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28 January 2014 | Art & Photography, Free & Cheap | By: Sarah Stewart

Double Blind At 4 Windmill Street

Double Blind At 4 Windmill Street

The gallery at 4 Windmill Street hosts  a new exhibition, Double Blind, which explores the duplicity of the mirror image in the works of several artists. Pieces challenge our perceptions, with contributions from Anna MR Freeman, Adam Bainbridge, Ross Chisholm, Joe Clark and Douglas Allsop.

Joe Clark's video work, Asset Management #6 (Anti-Atlas), is a shifting kaleidoscope of rugged desert landscapes and sky, conjoining at odd angles. Similarly, the spliced photoprints of Shallow Pool confuse the viewer — which is sky and which is the reflection in the water?

Adam Bainbridge's highly-detailed pencil drawings of classic sculpture appear to blossom with strange new life, and it is difficult to separate animate and inanimate, as in his Noirs I, featuring a classical bust sprouting fungal or plant-like forms.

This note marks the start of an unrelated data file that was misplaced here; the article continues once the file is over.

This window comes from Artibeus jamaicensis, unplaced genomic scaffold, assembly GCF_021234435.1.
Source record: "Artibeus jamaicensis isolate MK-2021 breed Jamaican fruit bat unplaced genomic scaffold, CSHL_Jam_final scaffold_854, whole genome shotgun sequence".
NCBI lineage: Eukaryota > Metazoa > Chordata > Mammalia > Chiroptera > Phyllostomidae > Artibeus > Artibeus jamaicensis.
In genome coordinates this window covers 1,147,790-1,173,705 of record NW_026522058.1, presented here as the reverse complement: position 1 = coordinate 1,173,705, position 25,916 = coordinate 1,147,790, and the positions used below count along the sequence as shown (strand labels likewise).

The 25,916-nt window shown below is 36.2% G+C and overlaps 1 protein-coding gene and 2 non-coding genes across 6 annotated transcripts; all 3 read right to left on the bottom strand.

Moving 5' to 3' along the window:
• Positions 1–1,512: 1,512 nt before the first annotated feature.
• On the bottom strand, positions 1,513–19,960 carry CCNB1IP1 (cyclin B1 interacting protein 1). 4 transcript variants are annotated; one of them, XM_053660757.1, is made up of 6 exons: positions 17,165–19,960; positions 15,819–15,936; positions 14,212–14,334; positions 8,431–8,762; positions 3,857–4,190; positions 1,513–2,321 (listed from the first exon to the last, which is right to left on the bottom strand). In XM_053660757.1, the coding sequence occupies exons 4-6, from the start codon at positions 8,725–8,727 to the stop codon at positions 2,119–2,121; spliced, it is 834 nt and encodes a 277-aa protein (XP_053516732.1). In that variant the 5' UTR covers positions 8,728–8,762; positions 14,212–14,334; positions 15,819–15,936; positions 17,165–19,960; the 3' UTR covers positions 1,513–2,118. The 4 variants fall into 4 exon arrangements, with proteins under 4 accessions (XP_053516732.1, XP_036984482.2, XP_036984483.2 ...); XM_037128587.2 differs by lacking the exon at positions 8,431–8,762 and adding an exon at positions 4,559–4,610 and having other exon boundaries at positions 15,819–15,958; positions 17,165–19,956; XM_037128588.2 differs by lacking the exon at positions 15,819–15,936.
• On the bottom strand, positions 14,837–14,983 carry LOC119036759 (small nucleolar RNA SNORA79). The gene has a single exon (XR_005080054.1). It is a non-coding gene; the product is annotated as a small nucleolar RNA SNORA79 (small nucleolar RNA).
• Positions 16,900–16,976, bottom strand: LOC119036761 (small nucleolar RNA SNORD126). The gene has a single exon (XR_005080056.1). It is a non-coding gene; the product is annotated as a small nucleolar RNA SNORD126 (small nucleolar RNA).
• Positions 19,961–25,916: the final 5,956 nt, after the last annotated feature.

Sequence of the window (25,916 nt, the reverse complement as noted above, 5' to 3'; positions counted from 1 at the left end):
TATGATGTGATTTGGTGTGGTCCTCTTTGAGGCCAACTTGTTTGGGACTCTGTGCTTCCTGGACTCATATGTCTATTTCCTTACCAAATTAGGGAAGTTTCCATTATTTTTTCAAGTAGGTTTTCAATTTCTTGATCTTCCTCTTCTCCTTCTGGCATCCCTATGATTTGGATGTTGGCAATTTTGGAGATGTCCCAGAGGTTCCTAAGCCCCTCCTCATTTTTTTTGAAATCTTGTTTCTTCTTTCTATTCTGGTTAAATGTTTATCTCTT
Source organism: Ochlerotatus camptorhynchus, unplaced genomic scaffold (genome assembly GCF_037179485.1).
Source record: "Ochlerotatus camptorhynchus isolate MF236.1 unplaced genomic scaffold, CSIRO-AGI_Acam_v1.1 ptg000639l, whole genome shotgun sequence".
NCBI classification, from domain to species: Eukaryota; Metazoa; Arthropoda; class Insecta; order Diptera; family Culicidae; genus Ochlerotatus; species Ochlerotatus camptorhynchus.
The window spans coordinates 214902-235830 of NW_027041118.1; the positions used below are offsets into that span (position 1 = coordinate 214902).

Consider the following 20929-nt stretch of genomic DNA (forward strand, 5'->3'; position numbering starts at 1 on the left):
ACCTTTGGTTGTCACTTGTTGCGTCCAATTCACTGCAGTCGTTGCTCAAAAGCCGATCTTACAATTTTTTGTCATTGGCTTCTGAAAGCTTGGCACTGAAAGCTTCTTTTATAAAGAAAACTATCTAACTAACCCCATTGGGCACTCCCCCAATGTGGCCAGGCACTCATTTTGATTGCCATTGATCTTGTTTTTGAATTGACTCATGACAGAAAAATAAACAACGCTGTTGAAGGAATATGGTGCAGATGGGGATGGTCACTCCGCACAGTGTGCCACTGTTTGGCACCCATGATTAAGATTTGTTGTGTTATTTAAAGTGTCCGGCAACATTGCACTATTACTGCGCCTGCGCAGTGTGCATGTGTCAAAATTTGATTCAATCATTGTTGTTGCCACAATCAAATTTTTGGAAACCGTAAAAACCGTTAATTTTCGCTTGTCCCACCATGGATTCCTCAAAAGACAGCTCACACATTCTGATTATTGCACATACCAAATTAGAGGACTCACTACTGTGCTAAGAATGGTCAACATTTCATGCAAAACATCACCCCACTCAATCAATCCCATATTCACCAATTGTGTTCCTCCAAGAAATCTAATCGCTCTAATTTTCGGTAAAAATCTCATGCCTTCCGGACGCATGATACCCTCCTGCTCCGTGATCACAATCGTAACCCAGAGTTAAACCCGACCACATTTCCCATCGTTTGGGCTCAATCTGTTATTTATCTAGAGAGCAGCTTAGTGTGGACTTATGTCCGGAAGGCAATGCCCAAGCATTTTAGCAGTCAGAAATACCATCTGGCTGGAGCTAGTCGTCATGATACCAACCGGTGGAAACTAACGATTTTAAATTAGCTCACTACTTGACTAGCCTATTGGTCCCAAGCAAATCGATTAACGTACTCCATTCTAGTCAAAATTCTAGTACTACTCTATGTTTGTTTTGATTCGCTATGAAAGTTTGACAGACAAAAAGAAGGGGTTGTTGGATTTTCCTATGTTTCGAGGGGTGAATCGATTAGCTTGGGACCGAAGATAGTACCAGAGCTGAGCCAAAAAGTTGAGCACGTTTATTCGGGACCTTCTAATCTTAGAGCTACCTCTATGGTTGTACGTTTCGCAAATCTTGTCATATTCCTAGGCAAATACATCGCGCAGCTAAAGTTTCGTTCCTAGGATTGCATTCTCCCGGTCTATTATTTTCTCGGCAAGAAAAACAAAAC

Ross Chisholm's oil paintings reflect the studied technique and great detail of Old Master works, but their repetition, seen in the diptych of Cat Reverb and the triple panels of Last Dance, imitate mechanical reproduction of these works — is there an 'original'? Each painting is a reflection of the others, but also has unique alterations, such as a blot of paint obscuring the eyes or face of the figure portrayed.

The oil paintings of Anna MR Freeman are wildly coloured and filled with a profusion of form, which resemble quick, reflected glimpses taken of cafe chairs, tables and domestic scenes, but these too are only fragments of reflections, and it is difficult to determine which parts of these paintings represent a concrete reality.

Double Blind continues at 4 Windmill Street until 21 February. Opening Hours: Thur-Fri, 2pm-5pm; Saturday 11am-5pm or by appointment. Admission is free.

Sarah Stewart

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John V. Keogh

(sp. I avoid "dessert" myself, too fattening!)

John V. Keogh

There was a popular photo book in the 70s; Rude Food. Had that kind of landscape 🍰